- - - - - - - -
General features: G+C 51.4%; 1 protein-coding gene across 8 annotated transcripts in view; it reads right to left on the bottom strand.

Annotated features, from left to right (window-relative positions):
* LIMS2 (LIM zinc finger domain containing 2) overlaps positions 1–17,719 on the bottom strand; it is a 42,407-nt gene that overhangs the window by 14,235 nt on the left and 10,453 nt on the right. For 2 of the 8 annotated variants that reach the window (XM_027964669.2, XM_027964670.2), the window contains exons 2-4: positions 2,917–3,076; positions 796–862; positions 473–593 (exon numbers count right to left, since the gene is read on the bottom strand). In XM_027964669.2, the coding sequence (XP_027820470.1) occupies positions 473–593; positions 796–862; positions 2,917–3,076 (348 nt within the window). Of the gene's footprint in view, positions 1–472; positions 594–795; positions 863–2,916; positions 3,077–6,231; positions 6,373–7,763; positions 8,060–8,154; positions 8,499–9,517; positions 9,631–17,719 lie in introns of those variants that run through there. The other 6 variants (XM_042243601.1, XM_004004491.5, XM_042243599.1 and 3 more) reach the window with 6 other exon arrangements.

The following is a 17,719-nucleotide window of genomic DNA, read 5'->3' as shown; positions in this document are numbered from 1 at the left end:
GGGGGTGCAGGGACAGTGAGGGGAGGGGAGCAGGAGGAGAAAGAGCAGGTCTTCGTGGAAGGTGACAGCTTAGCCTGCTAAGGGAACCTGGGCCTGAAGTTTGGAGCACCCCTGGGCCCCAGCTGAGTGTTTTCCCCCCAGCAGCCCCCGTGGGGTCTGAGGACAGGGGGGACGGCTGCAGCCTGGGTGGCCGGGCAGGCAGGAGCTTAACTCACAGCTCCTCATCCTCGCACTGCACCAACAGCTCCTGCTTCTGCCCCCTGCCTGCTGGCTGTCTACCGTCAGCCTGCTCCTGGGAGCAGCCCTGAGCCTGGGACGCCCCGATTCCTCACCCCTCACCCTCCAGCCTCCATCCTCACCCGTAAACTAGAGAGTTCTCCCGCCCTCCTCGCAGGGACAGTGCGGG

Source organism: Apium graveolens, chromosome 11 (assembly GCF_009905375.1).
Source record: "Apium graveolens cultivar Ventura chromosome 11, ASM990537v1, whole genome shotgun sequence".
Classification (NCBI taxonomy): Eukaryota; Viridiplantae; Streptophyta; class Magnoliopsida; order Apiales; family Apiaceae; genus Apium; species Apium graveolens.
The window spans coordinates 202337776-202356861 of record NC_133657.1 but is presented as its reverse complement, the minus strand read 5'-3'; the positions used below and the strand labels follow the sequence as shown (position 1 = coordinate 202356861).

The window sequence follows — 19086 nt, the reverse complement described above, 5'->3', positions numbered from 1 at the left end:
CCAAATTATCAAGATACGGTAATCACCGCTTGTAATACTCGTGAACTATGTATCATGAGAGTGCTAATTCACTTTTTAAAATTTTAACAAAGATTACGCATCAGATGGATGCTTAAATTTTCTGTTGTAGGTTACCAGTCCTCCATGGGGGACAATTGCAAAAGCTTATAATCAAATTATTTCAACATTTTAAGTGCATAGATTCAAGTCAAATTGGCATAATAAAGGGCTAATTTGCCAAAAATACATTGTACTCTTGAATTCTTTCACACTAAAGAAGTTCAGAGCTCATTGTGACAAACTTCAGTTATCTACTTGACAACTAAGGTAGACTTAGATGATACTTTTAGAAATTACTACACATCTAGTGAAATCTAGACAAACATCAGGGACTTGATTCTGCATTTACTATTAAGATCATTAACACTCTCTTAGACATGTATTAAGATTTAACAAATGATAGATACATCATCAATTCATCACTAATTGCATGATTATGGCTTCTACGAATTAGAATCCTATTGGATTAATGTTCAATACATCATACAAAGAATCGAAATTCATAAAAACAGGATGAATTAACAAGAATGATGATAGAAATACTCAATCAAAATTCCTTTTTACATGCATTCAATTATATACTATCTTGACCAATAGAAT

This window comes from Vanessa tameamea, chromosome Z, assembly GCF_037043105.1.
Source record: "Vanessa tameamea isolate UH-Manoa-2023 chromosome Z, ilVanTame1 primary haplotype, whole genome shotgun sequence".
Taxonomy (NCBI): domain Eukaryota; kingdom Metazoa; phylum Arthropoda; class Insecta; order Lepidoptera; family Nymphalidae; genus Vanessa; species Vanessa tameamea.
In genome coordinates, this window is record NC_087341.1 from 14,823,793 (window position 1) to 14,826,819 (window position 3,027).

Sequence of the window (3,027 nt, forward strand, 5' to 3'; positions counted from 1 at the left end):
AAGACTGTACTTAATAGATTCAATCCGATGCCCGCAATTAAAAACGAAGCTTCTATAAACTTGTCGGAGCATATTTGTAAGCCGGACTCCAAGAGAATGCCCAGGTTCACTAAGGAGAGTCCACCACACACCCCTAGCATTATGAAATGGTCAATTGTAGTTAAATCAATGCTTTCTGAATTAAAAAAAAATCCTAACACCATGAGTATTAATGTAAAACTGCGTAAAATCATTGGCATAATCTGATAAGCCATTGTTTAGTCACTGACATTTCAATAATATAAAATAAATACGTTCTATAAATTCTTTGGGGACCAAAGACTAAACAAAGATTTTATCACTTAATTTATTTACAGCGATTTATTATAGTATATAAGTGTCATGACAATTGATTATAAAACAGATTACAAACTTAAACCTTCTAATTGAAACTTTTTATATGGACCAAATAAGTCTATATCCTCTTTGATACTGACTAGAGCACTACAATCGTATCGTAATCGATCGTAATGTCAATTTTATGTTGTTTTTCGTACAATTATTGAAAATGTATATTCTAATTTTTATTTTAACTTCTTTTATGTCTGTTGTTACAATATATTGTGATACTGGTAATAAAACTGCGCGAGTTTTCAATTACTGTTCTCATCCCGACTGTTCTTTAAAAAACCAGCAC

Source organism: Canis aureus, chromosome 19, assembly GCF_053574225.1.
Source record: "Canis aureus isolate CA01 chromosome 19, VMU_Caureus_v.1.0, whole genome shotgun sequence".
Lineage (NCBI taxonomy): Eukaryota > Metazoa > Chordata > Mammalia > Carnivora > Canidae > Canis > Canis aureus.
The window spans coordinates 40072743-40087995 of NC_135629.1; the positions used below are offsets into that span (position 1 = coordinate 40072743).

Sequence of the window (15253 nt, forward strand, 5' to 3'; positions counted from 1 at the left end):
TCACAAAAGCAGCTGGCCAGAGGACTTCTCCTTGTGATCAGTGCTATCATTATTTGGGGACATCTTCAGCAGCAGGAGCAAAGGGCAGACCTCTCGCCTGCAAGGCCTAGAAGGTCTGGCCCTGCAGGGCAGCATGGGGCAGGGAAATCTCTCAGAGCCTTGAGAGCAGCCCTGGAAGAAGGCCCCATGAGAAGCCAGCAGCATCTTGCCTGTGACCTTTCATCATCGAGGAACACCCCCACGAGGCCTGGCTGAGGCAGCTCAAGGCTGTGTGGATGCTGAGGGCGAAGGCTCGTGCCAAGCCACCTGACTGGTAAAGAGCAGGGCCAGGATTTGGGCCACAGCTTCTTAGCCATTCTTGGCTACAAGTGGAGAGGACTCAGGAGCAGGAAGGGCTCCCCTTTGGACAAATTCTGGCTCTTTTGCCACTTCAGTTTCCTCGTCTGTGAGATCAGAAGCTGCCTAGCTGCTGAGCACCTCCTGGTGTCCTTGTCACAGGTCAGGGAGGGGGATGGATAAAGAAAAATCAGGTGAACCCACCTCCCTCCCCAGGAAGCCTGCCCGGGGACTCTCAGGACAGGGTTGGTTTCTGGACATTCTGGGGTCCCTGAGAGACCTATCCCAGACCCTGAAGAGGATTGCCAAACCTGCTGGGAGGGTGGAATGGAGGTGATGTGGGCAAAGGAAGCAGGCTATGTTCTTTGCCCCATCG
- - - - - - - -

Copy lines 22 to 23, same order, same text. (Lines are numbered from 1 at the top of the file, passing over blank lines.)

Sequence of the window (15253 nt, forward strand, 5' to 3'; positions counted from 1 at the left end):
TCACAAAAGCAGCTGGCCAGAGGACTTCTCCTTGTGATCAGTGCTATCATTATTTGGGGACATCTTCAGCAGCAGGAGCAAAGGGCAGACCTCTCGCCTGCAAGGCCTAGAAGGTCTGGCCCTGCAGGGCAGCATGGGGCAGGGAAATCTCTCAGAGCCTTGAGAGCAGCCCTGGAAGAAGGCCCCATGAGAAGCCAGCAGCATCTTGCCTGTGACCTTTCATCATCGAGGAACACCCCCACGAGGCCTGGCTGAGGCAGCTCAAGGCTGTGTGGATGCTGAGGGCGAAGGCTCGTGCCAAGCCACCTGACTGGTAAAGAGCAGGGCCAGGATTTGGGCCACAGCTTCTTAGCCATTCTTGGCTACAAGTGGAGAGGACTCAGGAGCAGGAAGGGCTCCCCTTTGGACAAATTCTGGCTCTTTTGCCACTTCAGTTTCCTCGTCTGTGAGATCAGAAGCTGCCTAGCTGCTGAGCACCTCCTGGTGTCCTTGTCACAGGTCAGGGAGGGGGATGGATAAAGAAAAATCAGGTGAACCCACCTCCCTCCCCAGGAAGCCTGCCCGGGGACTCTCAGGACAGGGTTGGTTTCTGGACATTCTGGGGTCCCTGAGAGACCTATCCCAGACCCTGAAGAGGATTGCCAAACCTGCTGGGAGGGTGGAATGGAGGTGATGTGGGCAAAGGAAGCAGGCTATGTTCTTTGCCCCATCG